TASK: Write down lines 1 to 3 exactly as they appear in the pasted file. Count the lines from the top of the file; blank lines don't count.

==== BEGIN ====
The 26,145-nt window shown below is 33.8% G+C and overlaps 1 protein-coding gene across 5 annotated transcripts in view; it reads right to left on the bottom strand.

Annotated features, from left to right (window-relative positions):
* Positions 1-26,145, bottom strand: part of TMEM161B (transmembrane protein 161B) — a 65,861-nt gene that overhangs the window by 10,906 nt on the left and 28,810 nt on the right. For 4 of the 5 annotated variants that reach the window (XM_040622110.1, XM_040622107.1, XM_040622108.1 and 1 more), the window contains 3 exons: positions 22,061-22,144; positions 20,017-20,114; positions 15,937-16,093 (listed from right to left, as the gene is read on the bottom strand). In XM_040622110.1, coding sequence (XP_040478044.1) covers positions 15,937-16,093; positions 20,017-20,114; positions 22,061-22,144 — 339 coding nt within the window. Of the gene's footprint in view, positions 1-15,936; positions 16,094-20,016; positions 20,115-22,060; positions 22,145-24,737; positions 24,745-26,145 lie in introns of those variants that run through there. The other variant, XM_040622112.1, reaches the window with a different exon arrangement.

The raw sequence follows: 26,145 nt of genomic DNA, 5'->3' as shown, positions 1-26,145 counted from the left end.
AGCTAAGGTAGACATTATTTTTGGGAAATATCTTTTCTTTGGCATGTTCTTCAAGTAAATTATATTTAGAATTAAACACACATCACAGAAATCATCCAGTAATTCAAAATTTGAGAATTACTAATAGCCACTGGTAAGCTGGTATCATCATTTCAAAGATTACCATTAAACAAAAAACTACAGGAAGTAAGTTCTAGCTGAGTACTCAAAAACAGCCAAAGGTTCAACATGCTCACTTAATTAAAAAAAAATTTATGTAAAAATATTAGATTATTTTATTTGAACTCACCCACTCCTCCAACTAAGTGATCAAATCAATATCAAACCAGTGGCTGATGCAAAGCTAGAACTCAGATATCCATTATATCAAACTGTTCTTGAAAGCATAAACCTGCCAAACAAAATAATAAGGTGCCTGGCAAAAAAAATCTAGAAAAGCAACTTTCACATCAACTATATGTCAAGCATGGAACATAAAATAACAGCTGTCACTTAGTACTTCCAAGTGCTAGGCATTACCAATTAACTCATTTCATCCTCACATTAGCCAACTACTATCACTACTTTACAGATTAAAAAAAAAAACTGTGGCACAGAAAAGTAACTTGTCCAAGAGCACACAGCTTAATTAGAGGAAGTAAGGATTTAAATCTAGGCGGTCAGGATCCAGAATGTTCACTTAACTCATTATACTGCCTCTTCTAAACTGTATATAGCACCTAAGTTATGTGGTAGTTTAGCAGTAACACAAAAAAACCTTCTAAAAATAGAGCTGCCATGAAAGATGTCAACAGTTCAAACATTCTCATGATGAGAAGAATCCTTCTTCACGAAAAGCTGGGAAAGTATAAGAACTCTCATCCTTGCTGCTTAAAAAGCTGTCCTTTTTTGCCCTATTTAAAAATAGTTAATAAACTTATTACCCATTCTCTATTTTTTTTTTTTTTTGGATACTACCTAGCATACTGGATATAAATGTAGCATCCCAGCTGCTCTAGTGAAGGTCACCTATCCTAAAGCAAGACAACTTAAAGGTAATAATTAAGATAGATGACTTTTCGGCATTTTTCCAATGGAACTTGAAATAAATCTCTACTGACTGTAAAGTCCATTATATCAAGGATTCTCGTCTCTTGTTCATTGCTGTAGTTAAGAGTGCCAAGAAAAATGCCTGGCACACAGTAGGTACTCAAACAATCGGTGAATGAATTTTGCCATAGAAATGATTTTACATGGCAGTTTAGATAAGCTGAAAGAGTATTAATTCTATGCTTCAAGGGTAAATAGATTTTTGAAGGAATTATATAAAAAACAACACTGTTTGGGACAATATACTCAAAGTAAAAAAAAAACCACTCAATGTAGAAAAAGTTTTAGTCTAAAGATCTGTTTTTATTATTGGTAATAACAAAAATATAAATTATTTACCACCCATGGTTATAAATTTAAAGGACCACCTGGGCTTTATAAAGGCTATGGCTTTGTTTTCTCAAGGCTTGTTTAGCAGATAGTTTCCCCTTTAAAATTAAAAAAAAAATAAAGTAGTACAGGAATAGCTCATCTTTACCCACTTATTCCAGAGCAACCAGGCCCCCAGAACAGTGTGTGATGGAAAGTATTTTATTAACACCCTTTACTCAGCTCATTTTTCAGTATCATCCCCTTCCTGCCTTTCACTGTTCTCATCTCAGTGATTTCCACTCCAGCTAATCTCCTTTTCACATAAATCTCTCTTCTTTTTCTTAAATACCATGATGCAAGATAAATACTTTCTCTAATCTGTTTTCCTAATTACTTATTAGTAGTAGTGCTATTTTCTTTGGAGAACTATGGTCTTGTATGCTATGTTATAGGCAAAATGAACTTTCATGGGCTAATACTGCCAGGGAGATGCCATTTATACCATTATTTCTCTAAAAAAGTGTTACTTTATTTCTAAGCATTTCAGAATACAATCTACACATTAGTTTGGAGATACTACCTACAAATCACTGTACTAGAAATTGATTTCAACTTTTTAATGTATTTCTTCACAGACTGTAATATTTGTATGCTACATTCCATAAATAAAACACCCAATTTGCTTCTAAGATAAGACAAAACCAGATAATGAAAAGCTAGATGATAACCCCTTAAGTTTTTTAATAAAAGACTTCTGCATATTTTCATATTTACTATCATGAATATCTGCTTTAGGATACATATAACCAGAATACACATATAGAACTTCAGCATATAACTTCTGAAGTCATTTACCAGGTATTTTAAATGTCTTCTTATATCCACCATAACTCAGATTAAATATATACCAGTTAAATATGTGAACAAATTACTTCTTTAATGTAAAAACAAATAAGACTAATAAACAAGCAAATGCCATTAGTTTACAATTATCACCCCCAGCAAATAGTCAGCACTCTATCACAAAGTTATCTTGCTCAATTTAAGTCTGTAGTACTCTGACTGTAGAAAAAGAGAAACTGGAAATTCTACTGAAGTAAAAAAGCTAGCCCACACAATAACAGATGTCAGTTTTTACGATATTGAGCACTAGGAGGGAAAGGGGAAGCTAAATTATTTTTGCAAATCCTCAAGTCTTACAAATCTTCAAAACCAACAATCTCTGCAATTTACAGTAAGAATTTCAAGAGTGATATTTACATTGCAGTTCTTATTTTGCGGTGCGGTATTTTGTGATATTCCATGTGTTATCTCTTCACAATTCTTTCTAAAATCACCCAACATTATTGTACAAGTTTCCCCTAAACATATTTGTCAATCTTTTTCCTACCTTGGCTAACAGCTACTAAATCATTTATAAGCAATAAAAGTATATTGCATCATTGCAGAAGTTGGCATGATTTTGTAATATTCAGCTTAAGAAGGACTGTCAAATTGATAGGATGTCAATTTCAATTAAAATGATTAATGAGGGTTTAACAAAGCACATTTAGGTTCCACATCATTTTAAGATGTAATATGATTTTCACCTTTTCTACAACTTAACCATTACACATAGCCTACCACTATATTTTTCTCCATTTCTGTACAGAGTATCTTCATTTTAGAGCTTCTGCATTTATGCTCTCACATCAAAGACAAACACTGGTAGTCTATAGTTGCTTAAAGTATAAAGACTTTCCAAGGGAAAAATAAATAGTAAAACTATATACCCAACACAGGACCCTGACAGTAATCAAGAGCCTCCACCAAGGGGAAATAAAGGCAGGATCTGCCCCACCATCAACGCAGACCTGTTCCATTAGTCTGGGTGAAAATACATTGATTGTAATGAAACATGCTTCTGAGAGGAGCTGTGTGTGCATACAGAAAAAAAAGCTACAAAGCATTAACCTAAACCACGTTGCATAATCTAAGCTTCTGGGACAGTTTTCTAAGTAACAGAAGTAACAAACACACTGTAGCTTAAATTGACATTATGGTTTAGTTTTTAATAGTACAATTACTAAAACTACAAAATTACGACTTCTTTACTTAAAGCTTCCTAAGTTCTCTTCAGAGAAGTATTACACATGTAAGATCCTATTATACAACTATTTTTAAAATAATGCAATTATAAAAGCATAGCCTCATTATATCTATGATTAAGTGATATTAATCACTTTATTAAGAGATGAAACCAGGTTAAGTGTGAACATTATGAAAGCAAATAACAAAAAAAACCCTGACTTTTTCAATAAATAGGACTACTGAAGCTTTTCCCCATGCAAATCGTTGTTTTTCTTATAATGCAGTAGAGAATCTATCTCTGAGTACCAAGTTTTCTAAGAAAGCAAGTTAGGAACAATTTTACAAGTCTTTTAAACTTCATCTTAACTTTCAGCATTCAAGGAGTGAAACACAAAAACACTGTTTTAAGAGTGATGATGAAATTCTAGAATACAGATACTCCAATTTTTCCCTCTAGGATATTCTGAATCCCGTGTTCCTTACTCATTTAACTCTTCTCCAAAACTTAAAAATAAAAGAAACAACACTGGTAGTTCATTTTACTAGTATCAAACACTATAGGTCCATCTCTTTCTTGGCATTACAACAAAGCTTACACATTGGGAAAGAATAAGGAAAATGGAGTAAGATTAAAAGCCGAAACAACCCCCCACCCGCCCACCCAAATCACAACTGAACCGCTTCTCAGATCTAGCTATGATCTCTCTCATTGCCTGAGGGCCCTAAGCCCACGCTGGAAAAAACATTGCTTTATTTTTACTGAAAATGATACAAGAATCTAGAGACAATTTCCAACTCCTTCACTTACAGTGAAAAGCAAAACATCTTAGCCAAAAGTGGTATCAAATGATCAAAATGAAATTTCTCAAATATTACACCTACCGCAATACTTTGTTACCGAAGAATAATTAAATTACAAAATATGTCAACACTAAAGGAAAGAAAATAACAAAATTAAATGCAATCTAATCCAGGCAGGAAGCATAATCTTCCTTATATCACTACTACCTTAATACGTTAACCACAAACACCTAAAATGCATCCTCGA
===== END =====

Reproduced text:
The 26,145-nt window shown below is 33.8% G+C and overlaps 1 protein-coding gene across 5 annotated transcripts in view; it reads right to left on the bottom strand.

Annotated features, from left to right (window-relative positions):
* Positions 1-26,145, bottom strand: part of TMEM161B (transmembrane protein 161B) — a 65,861-nt gene that overhangs the window by 10,906 nt on the left and 28,810 nt on the right. For 4 of the 5 annotated variants that reach the window (XM_040622110.1, XM_040622107.1, XM_040622108.1 and 1 more), the window contains 3 exons: positions 22,061-22,144; positions 20,017-20,114; positions 15,937-16,093 (listed from right to left, as the gene is read on the bottom strand). In XM_040622110.1, coding sequence (XP_040478044.1) covers positions 15,937-16,093; positions 20,017-20,114; positions 22,061-22,144 — 339 coding nt within the window. Of the gene's footprint in view, positions 1-15,936; positions 16,094-20,016; positions 20,115-22,060; positions 22,145-24,737; positions 24,745-26,145 lie in introns of those variants that run through there. The other variant, XM_040622112.1, reaches the window with a different exon arrangement.